Problem was they executed the wrong one. Mr Rawlings executed his wife’s, and she executed her husband’s. The mistake was not noticed until the survivor – Mr Rawlings – died. Which meant the Rawlings’ natural children, otherwise disinherited, would inherit the lot on intestacy. Mr Marley, the chosen beneficiary, would be forced to move out.
Now, it’s not all bad for Mr Marley; he has a clear claim in negligence against the solicitors who mixed up the wills when getting the Rawlingses to execute. But it IS bad for the solicitors, as they would end up essentially paying the value of the estate – some seventy grand – because of a cock-up over something that probably earned them a hundred quid.
So an application was made to Court. To rectify the wills. There’s the power to do that under s20 of the Administration of Justice Act 1982:
“1) If a court is satisfied that a will is so expressed that it fails to carry out the testator's intentions, in consequence—
(a) of a clerical error; or
(b) of a failure to understand his instructions,
it may order that the will shall be rectified so as to carry out his intentions.”
OK. So far so good. Mr Marley’s brief couldn’t find an exact precedent in English law, but he did bring forward cases from New Zealand, Jersey and Canada, which allowed the substitution of the right will for the wrong one where someone had signed the wrong one, and Australia, where a will didn’t need to be signed at all so long as the intent was clear. Although those courts do not bind the English court, they are often highly persuasive. Same legal system, same thought process, very very often same result.
So an easy win? Er, no. The Court refused to rectify the will. Getting the wills mixed up when handing them over to sign is not a “clerical error” because a “clerical error” only refers to the words of the will itself. Because there was no error of drafting in the will – the will said exactly what the Rawlingses wanted – there was no clerical error.
I have to admit that when I read the appropriate paragraph – and there IS only one paragraph investigating that particular issue – my gast was flabbered. The judge asked “what if, instead of what actually happened, the solicitor had pulled a will prepared for a totally unconnected testator out of his briefcase and that one had been signed by mistake? It flies in the face of common sense to say that the court would have jurisdiction to rewrite the will in that situation, but there can be no ground of distinction in principle.” Well, yes, there IS a ground of distinction in principle; the will signed by Mr Rawlings had EXACTLY THE WORDS HE WISHED TO INCLUDE. And how great a leap of imagination is it to suggest that the fairly obvious clerical error was getting the names and pronouns wrong?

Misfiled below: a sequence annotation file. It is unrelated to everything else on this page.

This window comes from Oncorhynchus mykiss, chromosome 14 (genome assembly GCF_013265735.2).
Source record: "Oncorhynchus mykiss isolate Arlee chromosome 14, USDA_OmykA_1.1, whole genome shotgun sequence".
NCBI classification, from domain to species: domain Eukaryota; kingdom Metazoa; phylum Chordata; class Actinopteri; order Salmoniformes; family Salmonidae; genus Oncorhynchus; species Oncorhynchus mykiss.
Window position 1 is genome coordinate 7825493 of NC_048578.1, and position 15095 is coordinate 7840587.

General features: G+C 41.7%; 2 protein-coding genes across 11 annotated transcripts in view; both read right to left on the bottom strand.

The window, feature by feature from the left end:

Elsewhere the judge stated that “the testator did not intend by his signature to give effect to the will which he signed. If asked whether he did he would not have said, 'yes, subject to correction of errors by substituting my wife's name for mine wherever it occurs'. He would simply have responded, 'no, of course not, that is my wife's will'.” Again I would submit that this is the wrong question to ask. These were mutual wills. If Mr Rawlings were asked, when being shown BOTH wills, whether the one he signed contained his wishes, he would say “yes, you can see me and my wife are of one mind, so we executed these wills.” And if he were taken to the signature page and shown that they had signed the wrong ones, he would have acted accordingly. He signed a will stating that the residue estate should go to Mr Marley, his wishes were that the residue estate should go to Mr Marley, there is a specific statute stating that balls-ups can be corrected, every other English-type legal system allows rectification in these circumstances and the Court, in a very short, barely reasoned, judgment has ignored everything in favour of an extremely narrow definition of “clerical error” that pays little attention to the nature of mutual wills.
I really hope this one goes to appeal. The judge quoted dicta from 1875 stating “much as I regret the blunder, I cannot repair it.” I would like to think we have moved on in the last 136 years. At least the judge’s regret should be a green light to the Court of Appeal to take it on.